Author, Allan Taylor, Luanshyamusings

Love

Unconditional love African Soul

Love is a building block of an awareness that we ‘are’. We would not build upon our conscious awareness without the focused desire to be ‘one’ with someone – those are the mechanics of attraction that we loosely call love.  Without the first grain of love to build upon, our awareness, which is a wide open facet of our Soul, would drift quietly away from us in haphazard detachment and indifference. In such a vague state of existence we would not be given the chance of physical and cognitive growth in the swirl of universal happenings.

Allan Taylor, author Luanshya musings

My Soul is not mine

The boldest step I had to take in putting this book together was to totally accept my inkling that my Soul was not a possession of mine.

It is difficult to place a finger on my Soul; and it would seem that I have no jurisdiction over it to do so. My Soul has to be the better part of me; it is far more than I will ever be, either cognitively or physically. If ownership had to be attributed to either one of us, I would say the rest of me belongs to my Soul. If I were to describe this lofty proprietor of my being, I would say that it is the permanence and consistency that gives my day-to-day existence its relevance; but that the force it exerts, is difficult to describe; its actions equally challenging to define.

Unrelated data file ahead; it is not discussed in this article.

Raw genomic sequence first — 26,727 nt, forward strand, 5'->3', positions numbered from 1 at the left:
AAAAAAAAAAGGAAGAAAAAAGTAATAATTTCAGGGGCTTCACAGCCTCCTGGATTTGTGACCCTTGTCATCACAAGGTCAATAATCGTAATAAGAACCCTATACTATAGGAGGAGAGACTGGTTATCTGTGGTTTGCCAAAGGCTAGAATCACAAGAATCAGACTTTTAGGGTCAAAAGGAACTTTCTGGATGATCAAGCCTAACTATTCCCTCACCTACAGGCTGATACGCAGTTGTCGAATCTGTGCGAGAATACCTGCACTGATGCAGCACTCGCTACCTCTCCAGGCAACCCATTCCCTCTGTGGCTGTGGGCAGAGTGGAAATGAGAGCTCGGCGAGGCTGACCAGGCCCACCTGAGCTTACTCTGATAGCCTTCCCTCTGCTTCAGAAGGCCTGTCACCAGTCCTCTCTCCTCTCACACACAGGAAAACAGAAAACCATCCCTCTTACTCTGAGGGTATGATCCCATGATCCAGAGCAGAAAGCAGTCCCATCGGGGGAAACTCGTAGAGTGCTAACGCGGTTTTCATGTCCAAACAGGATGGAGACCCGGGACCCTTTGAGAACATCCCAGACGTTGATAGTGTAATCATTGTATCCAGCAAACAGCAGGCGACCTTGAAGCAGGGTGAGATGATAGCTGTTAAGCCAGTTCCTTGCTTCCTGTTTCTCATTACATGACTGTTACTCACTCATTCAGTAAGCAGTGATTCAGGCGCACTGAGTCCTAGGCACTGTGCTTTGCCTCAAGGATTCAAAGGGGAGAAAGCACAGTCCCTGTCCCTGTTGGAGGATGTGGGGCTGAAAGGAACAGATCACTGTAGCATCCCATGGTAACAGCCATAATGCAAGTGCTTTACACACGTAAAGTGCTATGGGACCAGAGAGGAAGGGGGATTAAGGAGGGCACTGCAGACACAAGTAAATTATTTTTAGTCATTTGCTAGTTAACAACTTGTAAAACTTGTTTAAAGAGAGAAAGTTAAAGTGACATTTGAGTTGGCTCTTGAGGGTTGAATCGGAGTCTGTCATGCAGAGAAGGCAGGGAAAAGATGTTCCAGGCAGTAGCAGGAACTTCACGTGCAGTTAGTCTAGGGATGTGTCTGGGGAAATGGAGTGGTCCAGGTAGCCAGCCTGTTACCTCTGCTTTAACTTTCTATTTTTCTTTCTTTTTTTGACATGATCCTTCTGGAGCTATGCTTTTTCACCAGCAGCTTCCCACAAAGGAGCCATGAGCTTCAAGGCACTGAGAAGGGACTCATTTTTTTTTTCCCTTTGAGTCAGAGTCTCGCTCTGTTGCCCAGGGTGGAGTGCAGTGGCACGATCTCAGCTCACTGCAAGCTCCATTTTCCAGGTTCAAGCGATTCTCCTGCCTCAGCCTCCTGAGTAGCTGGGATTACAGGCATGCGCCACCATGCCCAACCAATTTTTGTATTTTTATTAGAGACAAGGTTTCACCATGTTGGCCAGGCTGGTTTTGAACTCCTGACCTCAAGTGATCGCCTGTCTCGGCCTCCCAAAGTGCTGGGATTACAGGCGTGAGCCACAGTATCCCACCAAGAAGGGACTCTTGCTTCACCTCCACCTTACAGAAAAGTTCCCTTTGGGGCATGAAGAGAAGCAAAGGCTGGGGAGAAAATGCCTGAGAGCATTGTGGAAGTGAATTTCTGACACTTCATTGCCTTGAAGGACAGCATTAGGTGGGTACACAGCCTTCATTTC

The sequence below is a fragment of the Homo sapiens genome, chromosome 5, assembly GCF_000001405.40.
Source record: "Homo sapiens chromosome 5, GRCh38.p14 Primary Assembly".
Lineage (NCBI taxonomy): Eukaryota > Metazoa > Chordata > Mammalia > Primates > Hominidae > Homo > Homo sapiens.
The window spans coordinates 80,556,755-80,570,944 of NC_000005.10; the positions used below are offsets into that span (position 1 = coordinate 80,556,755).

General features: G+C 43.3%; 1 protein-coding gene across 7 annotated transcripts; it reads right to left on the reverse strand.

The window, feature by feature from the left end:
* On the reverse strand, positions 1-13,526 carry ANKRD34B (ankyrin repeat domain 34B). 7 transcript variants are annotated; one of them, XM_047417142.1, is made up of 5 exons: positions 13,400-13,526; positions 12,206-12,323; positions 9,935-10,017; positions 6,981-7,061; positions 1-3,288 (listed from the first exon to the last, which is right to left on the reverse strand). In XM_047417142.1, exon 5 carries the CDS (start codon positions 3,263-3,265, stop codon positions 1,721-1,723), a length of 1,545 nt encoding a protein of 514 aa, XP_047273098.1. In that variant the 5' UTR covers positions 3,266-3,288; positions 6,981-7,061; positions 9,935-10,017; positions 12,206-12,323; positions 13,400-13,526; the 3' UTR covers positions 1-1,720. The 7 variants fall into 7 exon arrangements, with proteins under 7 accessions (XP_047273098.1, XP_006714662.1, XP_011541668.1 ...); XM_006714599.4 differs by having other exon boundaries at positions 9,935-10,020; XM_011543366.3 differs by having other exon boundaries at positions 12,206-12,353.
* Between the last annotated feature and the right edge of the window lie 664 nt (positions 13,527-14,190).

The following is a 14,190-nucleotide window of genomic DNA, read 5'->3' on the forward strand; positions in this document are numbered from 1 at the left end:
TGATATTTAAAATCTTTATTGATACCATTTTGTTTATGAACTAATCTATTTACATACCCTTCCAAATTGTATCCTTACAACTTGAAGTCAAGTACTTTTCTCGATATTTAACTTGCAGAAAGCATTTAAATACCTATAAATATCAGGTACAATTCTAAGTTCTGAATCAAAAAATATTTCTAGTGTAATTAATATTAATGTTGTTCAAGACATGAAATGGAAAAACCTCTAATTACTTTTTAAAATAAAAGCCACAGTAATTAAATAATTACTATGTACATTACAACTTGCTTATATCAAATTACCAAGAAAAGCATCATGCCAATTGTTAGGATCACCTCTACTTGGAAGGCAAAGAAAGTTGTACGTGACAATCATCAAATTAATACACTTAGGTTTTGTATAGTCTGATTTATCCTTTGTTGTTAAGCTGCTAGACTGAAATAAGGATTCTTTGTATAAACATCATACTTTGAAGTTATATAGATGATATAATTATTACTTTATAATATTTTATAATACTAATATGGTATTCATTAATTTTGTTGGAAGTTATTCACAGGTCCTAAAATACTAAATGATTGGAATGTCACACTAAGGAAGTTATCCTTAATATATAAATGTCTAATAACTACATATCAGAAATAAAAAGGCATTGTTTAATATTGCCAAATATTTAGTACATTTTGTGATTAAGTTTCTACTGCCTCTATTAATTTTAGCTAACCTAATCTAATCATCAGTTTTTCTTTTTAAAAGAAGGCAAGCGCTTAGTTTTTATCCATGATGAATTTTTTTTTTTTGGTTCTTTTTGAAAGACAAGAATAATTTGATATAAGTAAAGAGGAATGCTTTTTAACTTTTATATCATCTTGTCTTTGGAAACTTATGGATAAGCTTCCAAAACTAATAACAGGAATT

Allan Taylor author of Luanshya musings

African Soul

                         African Soul

Luanshya musings

Luanshya musings

A timeless story that hovers between how it should have, would have, and could have been. An imponderable story:

How it ended, if it at all did, is of no importance in how everyone saw it in the ‘Now’ moment of their timeless sight. It was a Soul in full flight, for everyone to observe as the all-encompassing testimony of their own Soul purpose.

Allan Taylor. author Luanshya musings

 

 

Unconditional love

Refractions of inner light – unconditional love

Unconditional: the state of cause and effect whereby a happening is neither affected by the past nor the future. It has escaped the threads of time-bound reasons for its being. Anything unconditional is in the state of the ‘Now’, a free zone in time, the only place where magic and miracles take place.